For example, in the week ending September 22, the preliminary number (367,000) was compared to September 15th’s revised number (363,000) and and 4,000 drop in unemployment claims was reported. The September 15 preliminary number – the basis for the September 15 report — was 359,000. So, comparing preliminary estimates for the two weeks, unemployment claims increased by 8,000 not 4,000. And, based on the past 22 weeks of initial underreporting, that number is likely to swell when the September 22 number is revised – most certainly upwards.

image

* * * * *

My point: the Administration has demonstrated a willingness to bully supposedly independent groups, both in and out of government.

And, the BLS has exhibited some curious statistical reporting.

Still believe the latest unemployment report?

>> Latest Posts

Unemployment claims up, unemployment rate down … huh?

October 7, 2012

Here’s some more conflicting data for you.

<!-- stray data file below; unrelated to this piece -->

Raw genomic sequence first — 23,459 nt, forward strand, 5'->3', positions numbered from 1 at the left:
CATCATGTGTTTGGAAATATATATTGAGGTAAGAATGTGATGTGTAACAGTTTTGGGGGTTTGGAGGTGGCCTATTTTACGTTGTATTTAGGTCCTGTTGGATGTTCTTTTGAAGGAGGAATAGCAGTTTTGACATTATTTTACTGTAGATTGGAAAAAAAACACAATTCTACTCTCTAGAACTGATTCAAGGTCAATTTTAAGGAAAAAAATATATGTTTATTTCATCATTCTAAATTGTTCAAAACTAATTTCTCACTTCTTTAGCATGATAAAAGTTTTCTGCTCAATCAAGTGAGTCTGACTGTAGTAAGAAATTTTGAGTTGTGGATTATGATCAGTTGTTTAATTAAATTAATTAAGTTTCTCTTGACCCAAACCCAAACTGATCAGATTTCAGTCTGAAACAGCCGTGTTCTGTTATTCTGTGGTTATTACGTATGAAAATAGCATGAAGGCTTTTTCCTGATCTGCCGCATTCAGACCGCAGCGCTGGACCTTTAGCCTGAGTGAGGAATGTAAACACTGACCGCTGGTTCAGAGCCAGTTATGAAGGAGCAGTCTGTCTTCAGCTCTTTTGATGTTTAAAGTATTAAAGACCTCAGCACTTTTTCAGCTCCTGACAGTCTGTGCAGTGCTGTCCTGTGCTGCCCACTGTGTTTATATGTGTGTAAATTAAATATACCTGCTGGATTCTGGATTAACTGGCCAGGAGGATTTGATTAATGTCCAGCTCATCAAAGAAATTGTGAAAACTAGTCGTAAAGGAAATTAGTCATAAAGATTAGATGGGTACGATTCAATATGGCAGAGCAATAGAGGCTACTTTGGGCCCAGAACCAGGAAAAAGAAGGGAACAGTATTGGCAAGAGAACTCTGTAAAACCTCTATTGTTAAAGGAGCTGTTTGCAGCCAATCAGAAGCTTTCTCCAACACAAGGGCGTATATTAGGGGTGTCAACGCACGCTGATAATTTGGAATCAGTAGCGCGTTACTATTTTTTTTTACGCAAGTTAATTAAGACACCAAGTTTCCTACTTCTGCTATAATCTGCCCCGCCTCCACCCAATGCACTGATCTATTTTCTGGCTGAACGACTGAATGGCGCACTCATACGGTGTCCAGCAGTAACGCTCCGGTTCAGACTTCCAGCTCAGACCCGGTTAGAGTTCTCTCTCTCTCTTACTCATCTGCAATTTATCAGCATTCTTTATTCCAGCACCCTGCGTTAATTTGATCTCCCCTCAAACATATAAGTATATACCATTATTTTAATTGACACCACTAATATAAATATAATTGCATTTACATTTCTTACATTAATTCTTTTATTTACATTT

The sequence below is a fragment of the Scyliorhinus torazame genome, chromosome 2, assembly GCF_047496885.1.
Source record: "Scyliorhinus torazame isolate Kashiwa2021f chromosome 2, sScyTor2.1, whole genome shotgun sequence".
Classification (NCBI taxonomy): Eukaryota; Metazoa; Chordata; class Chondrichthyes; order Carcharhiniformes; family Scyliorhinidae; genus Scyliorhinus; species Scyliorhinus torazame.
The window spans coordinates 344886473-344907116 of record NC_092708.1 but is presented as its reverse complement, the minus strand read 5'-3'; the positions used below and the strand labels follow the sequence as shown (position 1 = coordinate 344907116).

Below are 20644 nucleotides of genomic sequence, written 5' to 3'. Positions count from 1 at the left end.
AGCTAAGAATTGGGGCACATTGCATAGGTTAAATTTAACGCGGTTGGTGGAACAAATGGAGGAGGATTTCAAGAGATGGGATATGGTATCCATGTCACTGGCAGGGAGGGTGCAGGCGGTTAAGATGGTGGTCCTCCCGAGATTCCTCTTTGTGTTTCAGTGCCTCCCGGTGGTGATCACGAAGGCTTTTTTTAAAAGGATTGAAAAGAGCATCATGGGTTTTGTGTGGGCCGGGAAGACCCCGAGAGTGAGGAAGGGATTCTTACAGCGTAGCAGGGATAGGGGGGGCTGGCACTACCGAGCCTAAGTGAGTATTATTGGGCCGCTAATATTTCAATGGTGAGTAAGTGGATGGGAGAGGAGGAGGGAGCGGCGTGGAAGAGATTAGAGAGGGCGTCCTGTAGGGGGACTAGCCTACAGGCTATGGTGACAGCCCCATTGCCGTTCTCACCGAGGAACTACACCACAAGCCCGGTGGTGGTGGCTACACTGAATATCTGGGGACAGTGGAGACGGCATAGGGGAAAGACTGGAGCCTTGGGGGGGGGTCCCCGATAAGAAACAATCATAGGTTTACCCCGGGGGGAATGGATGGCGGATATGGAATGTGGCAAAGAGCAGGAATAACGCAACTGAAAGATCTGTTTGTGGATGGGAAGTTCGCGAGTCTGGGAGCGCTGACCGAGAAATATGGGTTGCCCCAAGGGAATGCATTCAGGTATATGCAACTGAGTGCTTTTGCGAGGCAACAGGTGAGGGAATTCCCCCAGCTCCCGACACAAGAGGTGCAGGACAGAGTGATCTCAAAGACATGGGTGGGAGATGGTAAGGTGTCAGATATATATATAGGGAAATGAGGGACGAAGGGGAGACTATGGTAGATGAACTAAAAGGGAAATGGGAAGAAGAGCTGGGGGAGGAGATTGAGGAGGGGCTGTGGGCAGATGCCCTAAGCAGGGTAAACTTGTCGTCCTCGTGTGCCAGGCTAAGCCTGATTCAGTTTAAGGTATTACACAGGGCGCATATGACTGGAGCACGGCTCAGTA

The BLS has been reporting unemployment claims pretty level for the year … but increasing lately.

Defying gravity (and logic), the unemployment rate has going down … an inverse relationship.

Hmmm.

Magic?

image

>> Latest Posts

It’s Thursday, so … guess what?

October 4, 2012

Yep, the BLS announced this weeks initial unemployment claims, and you know what?

They revised last week’s headline number up.

Now we’re up to 81 out of 82 weeks — and, at least 22 election season weeks in a row — that the BLS’s “headline number” has under-reported the number of initial unemployment claims … and cast the jobs situation as brighter than it really is.

Based on Thursday’s BLS report, the number for the week ending Sept. 15 was revised upward from 359,000 to 363,000.

In itself, the 4,000 isn’t a big deal.

But, in context it is

Again, I ask: statistical bias or political bias?

I’m now starting to conclude the latter.

The BLS has plenty of statisticians on payroll … and this is an elementary stats problem

* * * * * *

Let’s try a new way of reporting … here’s a picture.

image

Note that the preliminary estimate (the blue line) is ALWAYS low … by a couple of thousand.

Hint to BLS: just add 2k or 3k … or .8% to your prelim forecast !

>> Latest Posts

The last time that I talk about BLS reporting bias …

September 28, 2012

… certainly won’t be today

Unbelievable, they did it again this week.

I promise that I’ll stop writing about BLS reporting bias when the streak ends, but …